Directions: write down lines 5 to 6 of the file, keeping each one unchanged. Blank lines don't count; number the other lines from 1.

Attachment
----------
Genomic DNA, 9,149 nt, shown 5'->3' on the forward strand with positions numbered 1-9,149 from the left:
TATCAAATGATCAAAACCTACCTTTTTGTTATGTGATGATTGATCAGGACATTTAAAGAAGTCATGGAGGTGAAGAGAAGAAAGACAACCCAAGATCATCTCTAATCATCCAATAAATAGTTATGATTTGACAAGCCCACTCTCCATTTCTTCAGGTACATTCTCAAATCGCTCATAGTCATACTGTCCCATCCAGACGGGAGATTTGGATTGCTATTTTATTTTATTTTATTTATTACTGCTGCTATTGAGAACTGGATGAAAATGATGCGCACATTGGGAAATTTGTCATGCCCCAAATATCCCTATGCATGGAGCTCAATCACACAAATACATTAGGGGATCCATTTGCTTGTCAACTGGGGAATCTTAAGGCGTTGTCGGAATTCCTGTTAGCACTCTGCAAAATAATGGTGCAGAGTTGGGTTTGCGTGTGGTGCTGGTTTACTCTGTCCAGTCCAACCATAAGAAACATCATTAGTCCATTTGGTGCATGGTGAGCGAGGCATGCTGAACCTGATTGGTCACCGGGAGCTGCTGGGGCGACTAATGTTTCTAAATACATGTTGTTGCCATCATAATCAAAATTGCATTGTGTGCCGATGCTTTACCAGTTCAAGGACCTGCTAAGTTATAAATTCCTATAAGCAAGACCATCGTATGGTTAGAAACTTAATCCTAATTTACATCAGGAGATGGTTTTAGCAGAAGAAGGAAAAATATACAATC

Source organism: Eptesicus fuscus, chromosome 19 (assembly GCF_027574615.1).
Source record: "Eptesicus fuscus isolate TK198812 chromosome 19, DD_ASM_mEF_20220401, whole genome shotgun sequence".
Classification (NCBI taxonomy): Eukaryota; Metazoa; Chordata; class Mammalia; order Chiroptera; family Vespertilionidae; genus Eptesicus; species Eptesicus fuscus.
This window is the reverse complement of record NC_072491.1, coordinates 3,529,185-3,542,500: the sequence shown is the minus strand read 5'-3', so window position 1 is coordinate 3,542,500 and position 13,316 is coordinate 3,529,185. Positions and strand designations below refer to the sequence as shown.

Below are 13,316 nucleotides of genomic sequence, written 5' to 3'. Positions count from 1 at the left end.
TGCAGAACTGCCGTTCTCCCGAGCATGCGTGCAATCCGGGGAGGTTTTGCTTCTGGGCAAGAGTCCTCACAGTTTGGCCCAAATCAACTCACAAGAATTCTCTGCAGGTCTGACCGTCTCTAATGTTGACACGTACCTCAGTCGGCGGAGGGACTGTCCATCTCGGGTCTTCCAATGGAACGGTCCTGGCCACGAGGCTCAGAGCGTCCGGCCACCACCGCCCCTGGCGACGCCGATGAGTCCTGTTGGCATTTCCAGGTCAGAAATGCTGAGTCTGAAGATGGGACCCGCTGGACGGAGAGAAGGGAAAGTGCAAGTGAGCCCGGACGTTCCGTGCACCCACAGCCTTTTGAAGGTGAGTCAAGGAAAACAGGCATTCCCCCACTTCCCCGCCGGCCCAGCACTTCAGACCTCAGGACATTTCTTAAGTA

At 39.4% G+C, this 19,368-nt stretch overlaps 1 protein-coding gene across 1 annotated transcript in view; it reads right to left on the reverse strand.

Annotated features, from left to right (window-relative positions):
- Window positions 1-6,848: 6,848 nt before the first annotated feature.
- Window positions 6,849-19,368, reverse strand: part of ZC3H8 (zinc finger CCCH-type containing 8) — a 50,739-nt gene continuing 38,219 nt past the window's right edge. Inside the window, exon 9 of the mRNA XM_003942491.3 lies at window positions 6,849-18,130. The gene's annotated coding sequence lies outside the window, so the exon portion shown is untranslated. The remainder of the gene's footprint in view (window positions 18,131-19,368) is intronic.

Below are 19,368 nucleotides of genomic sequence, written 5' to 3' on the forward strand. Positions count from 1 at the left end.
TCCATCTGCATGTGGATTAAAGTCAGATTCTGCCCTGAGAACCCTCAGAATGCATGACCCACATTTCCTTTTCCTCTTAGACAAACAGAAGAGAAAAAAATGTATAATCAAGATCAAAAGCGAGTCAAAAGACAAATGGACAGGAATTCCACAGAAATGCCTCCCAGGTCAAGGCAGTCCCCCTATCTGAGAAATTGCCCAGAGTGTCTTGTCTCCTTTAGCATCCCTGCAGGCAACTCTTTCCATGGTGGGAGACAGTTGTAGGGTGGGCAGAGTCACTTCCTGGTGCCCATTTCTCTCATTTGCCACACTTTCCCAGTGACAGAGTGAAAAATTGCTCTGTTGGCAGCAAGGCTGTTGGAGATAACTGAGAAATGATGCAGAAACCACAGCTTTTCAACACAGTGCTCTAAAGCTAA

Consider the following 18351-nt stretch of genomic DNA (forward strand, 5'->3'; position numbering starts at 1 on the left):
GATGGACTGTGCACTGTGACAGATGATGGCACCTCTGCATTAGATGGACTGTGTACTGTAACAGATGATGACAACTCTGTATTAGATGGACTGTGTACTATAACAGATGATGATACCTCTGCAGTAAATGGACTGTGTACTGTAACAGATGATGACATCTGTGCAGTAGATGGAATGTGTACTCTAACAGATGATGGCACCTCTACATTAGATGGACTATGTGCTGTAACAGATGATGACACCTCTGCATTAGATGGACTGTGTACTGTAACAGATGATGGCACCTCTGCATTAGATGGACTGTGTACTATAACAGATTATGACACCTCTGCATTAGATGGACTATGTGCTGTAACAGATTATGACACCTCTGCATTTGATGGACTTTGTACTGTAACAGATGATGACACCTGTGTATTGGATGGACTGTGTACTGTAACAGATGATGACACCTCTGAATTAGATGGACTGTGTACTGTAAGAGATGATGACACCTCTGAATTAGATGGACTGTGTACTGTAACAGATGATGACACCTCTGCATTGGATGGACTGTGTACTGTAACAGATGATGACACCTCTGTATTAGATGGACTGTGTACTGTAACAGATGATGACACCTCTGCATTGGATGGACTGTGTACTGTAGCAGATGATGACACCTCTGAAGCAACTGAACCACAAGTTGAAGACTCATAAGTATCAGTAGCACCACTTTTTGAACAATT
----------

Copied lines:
Classification (NCBI taxonomy): Eukaryota; Metazoa; Chordata; class Mammalia; order Chiroptera; family Vespertilionidae; genus Eptesicus; species Eptesicus fuscus.
This window is the reverse complement of record NC_072491.1, coordinates 3,529,185-3,542,500: the sequence shown is the minus strand read 5'-3', so window position 1 is coordinate 3,542,500 and position 13,316 is coordinate 3,529,185. Positions and strand designations below refer to the sequence as shown.